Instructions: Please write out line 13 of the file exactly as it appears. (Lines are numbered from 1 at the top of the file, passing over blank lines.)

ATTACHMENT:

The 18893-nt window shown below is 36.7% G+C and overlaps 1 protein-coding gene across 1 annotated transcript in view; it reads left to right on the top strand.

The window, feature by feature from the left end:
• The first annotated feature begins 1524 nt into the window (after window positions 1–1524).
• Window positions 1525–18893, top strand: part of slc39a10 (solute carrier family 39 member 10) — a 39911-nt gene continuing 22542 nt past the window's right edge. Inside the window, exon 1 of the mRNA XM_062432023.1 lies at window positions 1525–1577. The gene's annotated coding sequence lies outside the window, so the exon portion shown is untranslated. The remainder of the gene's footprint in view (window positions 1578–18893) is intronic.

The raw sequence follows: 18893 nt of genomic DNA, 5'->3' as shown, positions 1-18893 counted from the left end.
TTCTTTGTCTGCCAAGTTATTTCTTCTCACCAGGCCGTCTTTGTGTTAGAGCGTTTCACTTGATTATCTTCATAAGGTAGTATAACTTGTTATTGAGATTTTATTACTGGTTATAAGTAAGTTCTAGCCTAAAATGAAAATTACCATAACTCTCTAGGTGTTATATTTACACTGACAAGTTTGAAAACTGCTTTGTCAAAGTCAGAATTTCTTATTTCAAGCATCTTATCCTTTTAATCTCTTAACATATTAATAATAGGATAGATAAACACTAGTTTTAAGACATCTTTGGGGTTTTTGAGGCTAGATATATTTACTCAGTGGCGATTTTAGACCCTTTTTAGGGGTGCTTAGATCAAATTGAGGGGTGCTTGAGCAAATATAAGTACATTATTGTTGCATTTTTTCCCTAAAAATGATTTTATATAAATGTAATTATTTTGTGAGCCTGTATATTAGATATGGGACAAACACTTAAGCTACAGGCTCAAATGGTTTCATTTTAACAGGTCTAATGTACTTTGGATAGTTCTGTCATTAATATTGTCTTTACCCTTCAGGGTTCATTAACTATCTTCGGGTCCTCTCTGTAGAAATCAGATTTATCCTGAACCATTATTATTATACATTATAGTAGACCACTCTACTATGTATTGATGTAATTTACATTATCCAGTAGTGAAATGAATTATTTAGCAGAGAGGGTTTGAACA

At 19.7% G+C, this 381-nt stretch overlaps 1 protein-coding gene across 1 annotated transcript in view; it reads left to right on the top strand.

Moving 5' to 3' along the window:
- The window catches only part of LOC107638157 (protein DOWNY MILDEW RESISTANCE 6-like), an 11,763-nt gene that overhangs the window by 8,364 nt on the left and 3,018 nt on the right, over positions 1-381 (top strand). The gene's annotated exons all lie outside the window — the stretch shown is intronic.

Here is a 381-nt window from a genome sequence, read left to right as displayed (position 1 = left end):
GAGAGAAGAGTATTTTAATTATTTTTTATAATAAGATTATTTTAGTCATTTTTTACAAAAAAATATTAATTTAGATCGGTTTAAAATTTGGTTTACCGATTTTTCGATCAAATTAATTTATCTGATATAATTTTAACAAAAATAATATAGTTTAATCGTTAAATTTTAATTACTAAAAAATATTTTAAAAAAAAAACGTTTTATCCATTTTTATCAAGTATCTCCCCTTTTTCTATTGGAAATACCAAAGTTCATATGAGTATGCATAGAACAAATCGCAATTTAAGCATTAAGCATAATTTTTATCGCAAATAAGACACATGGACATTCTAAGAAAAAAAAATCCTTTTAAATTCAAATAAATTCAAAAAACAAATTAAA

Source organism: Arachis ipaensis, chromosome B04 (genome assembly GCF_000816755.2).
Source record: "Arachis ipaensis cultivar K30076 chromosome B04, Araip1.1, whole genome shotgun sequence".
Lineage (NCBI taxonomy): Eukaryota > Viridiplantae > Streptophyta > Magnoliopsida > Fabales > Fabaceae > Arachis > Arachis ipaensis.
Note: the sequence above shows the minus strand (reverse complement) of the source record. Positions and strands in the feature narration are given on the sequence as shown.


Source record: "Arachis ipaensis cultivar K30076 chromosome B04, Araip1.1, whole genome shotgun sequence".